Its quite likely under such circumstances that fewer Lightnings would've been ordered and instead a Fighter/Attack variant of the P1121 developed.

The 1958 proposal to GOR.339 would mate 'blow' with the more refined wing expected to be flown on the first prototype after its initial flights to validate the machines basic design and performance parameters.
The biggest flaw is the main gear doors cause issues with the inner trailing edge flaps.
his is the version with ground attack strengthening, permitting 200gal drop tanks on the outer wing pylons and 300gal drop tanks on the inner drop tanks.
Features include:-
28 inch diameter dish in reprofiled nose, likely a variant of the AI.23 AIRPASS II.
Two seater.
Flush retracting IFR probe.
Ventral recess for Red Beard or various 'packs' (recce, guns, fuel etc)
Olympus OL.21R for 29,000lb reheated.
Weight at overload is 54,590lb, with 1,000gal external fuel, 1,500gal max internal fuel.
600nm ROA possible but 1,000nm required IFR.

Alternative engines:-

Gyron for 20,000lb dry, 27,000lb reheated (though one with a representative P1121 inlet ran upto 29,000lb), this not really suited for the strike role, it makes a better fighter engine. Despite this Hawkers first submission pre-GOR339 was this, with the early wing for 700nm ROA from a 43,700lb take off weight.

RB122 - Scaled up RB106 "Thames", ideal for high altitude supersonic fighters, not so good for low level strike. This more relates to the P1103.

Conway 31R This formed the basis of the Podded maingear version which dealt with the issues of the flaps and the gear doors, this grew to 70ft in length and also had the ventral recess for weapons circa 1957 this is called the P1123.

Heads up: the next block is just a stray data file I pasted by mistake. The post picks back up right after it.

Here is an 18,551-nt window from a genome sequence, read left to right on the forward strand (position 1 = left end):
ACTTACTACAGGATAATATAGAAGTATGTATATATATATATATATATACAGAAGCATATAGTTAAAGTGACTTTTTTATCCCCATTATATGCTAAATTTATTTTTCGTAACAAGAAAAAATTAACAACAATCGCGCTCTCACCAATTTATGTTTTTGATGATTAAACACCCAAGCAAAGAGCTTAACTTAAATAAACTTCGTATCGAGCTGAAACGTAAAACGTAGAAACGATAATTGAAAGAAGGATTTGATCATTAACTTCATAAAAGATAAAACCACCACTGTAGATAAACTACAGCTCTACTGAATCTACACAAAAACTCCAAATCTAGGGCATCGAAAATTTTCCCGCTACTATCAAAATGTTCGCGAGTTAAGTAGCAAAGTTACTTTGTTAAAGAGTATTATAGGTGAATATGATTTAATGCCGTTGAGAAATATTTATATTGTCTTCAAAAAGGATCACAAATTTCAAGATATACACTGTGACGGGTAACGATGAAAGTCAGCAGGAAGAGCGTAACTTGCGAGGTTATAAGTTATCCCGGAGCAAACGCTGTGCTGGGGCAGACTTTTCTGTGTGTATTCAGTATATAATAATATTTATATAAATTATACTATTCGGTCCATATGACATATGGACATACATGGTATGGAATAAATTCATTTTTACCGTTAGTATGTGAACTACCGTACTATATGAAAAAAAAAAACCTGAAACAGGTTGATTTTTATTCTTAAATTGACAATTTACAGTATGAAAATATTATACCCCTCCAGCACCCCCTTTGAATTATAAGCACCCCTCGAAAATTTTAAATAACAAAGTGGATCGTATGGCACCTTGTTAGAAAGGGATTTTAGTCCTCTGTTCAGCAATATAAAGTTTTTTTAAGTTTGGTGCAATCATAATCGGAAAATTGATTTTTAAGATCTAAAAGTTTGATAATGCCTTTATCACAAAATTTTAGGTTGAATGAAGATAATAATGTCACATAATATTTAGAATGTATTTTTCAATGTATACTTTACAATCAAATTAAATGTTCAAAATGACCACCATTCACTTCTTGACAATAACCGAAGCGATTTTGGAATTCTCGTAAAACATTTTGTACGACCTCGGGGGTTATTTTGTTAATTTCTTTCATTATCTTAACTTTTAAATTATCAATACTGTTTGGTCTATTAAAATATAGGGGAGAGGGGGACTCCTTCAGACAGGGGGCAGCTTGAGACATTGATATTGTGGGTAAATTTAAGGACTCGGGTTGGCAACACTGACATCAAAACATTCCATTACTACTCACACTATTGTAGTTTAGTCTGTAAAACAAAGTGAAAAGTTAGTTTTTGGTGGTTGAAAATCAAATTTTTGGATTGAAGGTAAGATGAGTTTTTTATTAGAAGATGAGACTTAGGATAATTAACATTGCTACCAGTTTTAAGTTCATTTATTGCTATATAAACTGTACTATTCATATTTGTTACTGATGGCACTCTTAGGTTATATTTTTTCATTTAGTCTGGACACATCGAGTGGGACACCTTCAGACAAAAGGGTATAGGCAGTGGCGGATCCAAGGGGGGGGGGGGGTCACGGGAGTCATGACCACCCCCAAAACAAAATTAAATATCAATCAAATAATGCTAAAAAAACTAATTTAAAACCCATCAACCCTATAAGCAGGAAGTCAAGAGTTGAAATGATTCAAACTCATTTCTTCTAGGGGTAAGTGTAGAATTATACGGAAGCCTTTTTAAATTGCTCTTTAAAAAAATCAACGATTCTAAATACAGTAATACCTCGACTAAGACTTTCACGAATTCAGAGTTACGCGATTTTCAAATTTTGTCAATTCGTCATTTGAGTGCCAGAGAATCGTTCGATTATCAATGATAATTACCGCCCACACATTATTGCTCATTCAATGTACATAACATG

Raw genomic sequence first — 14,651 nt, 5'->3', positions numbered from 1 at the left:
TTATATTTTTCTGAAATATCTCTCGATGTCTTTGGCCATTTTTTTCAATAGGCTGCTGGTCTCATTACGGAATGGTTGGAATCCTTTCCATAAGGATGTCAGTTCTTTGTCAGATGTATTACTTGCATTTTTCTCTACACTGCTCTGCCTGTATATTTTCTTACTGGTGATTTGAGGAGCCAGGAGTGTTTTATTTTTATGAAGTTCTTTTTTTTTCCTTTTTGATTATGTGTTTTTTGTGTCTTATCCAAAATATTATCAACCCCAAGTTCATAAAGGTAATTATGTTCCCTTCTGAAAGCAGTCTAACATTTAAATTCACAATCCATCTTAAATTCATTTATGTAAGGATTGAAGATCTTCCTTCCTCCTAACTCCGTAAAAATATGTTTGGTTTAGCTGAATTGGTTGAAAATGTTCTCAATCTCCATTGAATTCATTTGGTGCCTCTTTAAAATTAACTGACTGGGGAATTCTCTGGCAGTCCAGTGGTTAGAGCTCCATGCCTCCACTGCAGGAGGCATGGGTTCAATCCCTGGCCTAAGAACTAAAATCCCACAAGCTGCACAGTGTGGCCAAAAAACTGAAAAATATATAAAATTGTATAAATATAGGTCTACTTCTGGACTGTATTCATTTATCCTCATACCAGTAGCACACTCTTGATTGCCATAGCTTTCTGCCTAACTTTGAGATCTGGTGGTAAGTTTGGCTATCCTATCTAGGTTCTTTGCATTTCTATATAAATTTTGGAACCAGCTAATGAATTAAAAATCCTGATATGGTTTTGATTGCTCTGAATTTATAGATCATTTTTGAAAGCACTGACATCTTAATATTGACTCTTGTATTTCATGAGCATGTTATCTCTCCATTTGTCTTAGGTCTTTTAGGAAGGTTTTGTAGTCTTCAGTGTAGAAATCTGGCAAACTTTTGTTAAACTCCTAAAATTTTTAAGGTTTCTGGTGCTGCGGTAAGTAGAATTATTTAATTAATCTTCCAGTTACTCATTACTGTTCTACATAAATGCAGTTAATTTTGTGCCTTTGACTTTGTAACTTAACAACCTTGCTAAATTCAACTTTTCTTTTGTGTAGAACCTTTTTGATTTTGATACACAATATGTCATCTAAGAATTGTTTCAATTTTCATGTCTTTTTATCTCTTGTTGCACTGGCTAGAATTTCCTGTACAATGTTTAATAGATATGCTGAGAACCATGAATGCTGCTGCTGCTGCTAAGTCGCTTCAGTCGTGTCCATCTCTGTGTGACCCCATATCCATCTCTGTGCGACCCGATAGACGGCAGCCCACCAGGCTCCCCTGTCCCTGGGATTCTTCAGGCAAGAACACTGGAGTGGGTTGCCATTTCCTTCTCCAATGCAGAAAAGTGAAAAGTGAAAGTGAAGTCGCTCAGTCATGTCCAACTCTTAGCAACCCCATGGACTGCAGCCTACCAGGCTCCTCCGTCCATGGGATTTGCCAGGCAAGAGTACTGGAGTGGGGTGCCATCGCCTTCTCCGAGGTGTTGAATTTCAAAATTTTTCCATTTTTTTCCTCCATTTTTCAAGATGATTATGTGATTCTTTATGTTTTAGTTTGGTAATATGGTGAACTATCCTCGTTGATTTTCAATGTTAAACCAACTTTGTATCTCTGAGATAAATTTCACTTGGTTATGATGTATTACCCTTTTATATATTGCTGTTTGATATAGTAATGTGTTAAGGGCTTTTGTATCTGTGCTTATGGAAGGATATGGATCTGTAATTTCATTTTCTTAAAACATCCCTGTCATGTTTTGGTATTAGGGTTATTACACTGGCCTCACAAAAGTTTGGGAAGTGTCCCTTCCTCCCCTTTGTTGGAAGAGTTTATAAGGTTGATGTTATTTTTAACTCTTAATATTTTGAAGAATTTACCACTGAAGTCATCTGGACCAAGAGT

Olympus OL.22R- the TSR.2 engine not actualy proposed, but clearly a natural progression from the rest of the options.

The size of the engine bay permitted a wide veriety of engines to be fitted and Camm was always less than willing to commit to just one engine, something I think that went back to WWII with him.

Finaly there was the reuse of the P1121 wing, tail, and parts of the fusilage forward of the ventral inlet on the P1125.
P1125 was a twin Avon RB.133 machine obviously with a new fusilage. Quite attractive.

Offline PMN1

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Re: Hawker P.1121 "Hurricane"
« Reply #8 on: August 11, 2007, 07:05:34 am »
How easy would it have been to modify the P1121 etc designs for semi recessed carriage of air ro air missiles as with the Phantom?

Offline PaulMM (Overscan)

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Re: Hawker P.1121 "Hurricane"
« Reply #9 on: August 12, 2007, 09:25:36 am »
Roy Braybrook (who was at Hawker at the time) has suggested that Sydney Camm's basic mistake with P.1121 was making it too big and complex. His assertion is that a smaller aircraft in the Draken class would have been more successful.
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Offline PMN1

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Re: Hawker P.1121 "Hurricane"
« Reply #10 on: August 14, 2007, 02:02:39 am »
What would it have taken to make the P1121 carrier capable?

Offline smurf

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Re: Hawker P.1121 "Hurricane"
« Reply #11 on: August 14, 2007, 02:43:50 am »
Quote
What would it have taken to make the P1121 carrier capable?
A big carrier! (sorry, couldn't resist it)

Offline PMN1

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Re: Hawker P.1121 "Hurricane"
« Reply #12 on: August 14, 2007, 03:23:44 am »
Quote
What would it have taken to make the P1121 carrier capable?
A big carrier! (sorry, couldn't resist it)

Zen has already pointed out the lift size problem elsewhere....

 :)

joncarrfarrelly

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Re: Hawker P.1121 "Hurricane"
« Reply #13 on: August 14, 2007, 10:49:40 am »
Tony Buttler's coverage of the P.1121 in BSP: Jet Fighters Since 1950 is much less sanguine. He covers the Air  Staff's skepticism and Camm/Hawker's failure to grasp the concept of the 'weapons system', along with the problems with the Gyron test runs. It would have been interesting if a prototype had been completed and whether it would have performed to Camm/Hawker's claims.

Jon

Offline PaulMM (Overscan)

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Re: Hawker P.1121 "Hurricane"
« Reply #14 on: August 14, 2007, 11:04:28 am »
The Air Staff thought P.1121 wasn't good enough for F155T or GOR 339, but several members privately encouraged Camm to develop it as a fallback in case either or both of these projects were cancelled.
"They can't see our arses for dust."
 
- Sir Sydney Camm